All Argentine troops on the Falkland Islands surrendered last night to British ground forces that had landed 24 days earlier in a campaign to restore their nation's rule, Prime Minister Margaret Thatcher's office announced in London early this morning.
The British statement said the surrender came at 9 p.m. Falklands time 8 p.m. EDT and quoted a message to Thatcher from Gen. Jeremy Moore, commander of British troops on the islands, as saying: "Falkland Islands once more under the government desired by their inhabitants--God save the Queen."
The Argentine government confirmed that it had agreed to halt combat and withdraw its troops from the islands, The Associated Press reported about 4 a.m. today.
Argentina had invaded the islands nearly 11 weeks ago, but yesterday government sources had conceded that its military position appeared hopeless.
The two sides had agreed to a cease-fire earlier in the day after British Marine commandos and paratroopers stormed and captured several key hills 2 1/2 miles west of the Falklands' capital of Stanley. Defense Secretary John Nott said the British watched "large numbers of Argentine soldiers retreating and streaming back into Stanley."
Thatcher's office said that arrangements were being made to assemble the Argentine troops for return to Argentina and that their arms and equipment "were being secured."
Argentina's three-man ruling military junta had met last night to consider its move after the de facto cease-fire was arranged following a meeting between the Argentine commander on the islands, Gen. Mario Benjamin Menendez, and a British officer.
Stanley was Argentina's last major stronghold on the Falklands. About 9,000 British troops had surrounded it on the ground, and a British naval task force had been shelling it from the sea.
Nott said British infantry yesterday morning drove through Argentine defenses and captured Mount Tumbledown west of Stanley, Wireless Ridge to the northwest and Mount Williams to the southwest.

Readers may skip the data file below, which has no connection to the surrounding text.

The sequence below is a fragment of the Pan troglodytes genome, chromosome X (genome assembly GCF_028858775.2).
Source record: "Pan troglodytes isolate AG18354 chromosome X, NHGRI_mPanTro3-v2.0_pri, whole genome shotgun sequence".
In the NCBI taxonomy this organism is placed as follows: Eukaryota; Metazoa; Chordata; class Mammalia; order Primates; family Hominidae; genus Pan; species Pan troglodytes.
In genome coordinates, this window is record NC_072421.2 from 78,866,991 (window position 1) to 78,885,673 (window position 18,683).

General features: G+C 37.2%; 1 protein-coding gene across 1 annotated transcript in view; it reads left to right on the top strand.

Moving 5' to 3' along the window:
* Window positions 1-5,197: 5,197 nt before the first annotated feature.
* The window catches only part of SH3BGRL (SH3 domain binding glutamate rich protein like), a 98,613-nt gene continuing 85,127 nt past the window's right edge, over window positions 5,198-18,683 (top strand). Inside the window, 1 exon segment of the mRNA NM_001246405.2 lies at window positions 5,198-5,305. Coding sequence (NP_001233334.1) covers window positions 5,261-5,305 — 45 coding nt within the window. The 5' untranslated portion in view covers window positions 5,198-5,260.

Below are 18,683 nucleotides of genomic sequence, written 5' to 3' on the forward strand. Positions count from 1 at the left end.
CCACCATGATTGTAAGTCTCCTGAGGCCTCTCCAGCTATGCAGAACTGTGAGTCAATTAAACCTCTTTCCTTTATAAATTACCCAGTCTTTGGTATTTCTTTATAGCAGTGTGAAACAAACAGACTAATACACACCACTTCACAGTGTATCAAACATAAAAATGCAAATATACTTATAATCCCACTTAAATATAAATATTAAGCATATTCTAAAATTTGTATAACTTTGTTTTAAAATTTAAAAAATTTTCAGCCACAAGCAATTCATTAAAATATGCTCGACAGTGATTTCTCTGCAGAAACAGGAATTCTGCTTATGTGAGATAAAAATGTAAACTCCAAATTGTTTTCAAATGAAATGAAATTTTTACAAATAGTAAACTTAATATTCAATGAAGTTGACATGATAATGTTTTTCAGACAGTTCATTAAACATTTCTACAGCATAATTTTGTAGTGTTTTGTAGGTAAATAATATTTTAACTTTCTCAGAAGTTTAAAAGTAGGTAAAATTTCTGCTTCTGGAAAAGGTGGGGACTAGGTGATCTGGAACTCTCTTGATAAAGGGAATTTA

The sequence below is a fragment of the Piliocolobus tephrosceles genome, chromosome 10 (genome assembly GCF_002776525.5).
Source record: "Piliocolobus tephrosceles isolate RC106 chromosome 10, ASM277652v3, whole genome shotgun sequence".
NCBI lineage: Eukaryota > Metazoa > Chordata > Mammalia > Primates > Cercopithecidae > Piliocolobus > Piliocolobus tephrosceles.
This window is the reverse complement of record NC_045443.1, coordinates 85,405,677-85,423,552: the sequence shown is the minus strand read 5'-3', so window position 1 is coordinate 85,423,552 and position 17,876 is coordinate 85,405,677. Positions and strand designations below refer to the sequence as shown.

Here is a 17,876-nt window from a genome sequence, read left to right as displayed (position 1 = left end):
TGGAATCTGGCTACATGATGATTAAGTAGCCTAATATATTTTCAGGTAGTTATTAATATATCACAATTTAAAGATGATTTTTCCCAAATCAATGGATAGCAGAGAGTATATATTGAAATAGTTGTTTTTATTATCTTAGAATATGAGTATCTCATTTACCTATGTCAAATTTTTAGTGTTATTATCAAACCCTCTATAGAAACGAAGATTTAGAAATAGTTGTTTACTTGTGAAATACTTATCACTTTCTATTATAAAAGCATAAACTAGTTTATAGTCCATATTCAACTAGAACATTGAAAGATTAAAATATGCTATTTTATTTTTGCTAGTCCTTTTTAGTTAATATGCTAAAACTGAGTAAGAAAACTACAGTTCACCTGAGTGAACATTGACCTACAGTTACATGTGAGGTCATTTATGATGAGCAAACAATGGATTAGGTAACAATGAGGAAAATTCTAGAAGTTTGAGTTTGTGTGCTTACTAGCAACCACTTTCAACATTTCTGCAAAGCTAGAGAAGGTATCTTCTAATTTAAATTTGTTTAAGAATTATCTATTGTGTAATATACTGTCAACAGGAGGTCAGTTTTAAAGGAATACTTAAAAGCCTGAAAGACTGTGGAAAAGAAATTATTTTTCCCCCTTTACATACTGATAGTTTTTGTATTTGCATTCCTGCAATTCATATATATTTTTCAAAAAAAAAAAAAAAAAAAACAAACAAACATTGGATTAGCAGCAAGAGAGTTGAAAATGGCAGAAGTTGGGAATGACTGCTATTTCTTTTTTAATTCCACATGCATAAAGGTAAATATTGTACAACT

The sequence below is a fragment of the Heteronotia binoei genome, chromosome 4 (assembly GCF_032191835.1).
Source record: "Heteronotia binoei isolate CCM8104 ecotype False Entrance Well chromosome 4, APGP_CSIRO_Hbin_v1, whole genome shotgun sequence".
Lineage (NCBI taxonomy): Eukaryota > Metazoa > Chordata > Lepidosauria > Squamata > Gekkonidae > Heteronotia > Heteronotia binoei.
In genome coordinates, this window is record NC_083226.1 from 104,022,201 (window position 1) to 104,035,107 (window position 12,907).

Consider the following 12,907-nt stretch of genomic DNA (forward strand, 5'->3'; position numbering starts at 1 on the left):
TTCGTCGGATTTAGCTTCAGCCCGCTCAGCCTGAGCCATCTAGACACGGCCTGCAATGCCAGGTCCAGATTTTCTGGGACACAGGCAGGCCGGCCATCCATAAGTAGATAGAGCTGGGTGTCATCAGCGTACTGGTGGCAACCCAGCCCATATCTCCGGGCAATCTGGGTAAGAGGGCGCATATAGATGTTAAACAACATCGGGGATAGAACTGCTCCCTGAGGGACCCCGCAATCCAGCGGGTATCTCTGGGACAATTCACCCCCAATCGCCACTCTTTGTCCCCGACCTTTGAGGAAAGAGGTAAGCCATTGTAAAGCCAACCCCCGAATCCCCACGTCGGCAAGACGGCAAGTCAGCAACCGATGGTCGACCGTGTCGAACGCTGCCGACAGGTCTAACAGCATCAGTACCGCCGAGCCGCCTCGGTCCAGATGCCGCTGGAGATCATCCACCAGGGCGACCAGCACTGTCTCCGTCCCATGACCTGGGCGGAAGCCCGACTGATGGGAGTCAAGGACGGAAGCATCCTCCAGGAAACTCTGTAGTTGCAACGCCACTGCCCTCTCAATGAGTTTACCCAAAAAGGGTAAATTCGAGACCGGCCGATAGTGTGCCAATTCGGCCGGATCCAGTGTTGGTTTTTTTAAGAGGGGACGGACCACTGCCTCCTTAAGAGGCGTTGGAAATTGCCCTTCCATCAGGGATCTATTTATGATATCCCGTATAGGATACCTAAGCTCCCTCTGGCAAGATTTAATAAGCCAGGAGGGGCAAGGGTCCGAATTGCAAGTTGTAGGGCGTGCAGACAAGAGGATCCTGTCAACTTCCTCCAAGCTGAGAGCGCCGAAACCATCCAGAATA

The British advanced on the three hills from Two Sisters Ridge, about five miles west of the capital. They had seized the ridge Saturday in heavy fighting after a predawn surprise attack and placed there 105-mm guns, which pounded the Argentines during yesterday's assault.
In addition, the British most likely had the support of naval gunfire and their Harrier fighter-bombers. Argentina reported that its warplanes--probably small Pucaras--attacked and damaged British helicopters and ground vehicles.
Argentina, which reported the steady British advance in six communiques during the day, said its troops halted British thrusts Sunday and yesterday but later withdrew after fierce fighting.
One communique, while saying that the Argentine troops fought "with great courage and resolve," stressed that they faced "an enemy that exceeds them in numbers, means and technology." The report marked the first time that the military command had described British forces as superior, an advantage that Argentine media reports have blamed on U.S. support for London.
British ground forces have marched and fought their way to Stanley after landing about 60 miles away on the other side of East Falkland Island May 21. They established a beachhead at Port San Carlos and drove east in two columns, one arching through the northern half of the island and the other through the south.
Argentine ground troops had steadily given up ground, and about 1,800 were reported captured. Before combat began, the Argentine force was reported to include many inexperienced conscripts, and it had been isolated from the mainland by a British air and sea blockade. Argentina's Air Force inflicted the most damage on the enemy, sinking four British ships and damaging at least eight in an unsuccessful attempt to break the blockade.
Argentina never has given up hope of regaining the Falklands--350 miles from its mainland and more than 8,000 miles from London--since losing them to a British assault in 1833. After years of what Buenos Aires considered fruitless negotiations with London, Argentine troops invaded unexpectedly on April 2, overpowering a small British garrison at Stanley.
Britain refused to yield without more of a fight, however, objecting to Argentine aggression and citing the desire of the islands' 1,800 residents to remain under British rule. London launched its counterinvasion after seven weeks of diplomatic talks broke down over the key issue of sovereignty. Basically, Britain declined to give the Argentines the guarantee they demanded that they would eventually obtain ownership of the islands.
Argentine President Leopoldo Galtieri yesterday made a last-ditch attempt at a diplomatic solution, sending a message to Pope John Paul II asking for a mutual withdrawal. The British Foreign Office dismissed the proposal, saying the Argentines were the aggressors and should pull out first.
Britain has officially confirmed losing 201 dead in the fighting so far. The Argentines have commented little about their casualties, but reports in Britain estimate that they have lost about 700 dead.
Prior to the start of yesterday's combat, the British and Argentines had agreed to set up a neutral zone in Stanley around its cathedral for protection of civilians and wounded. The move came after two civilians were reported killed and four wounded in the capital.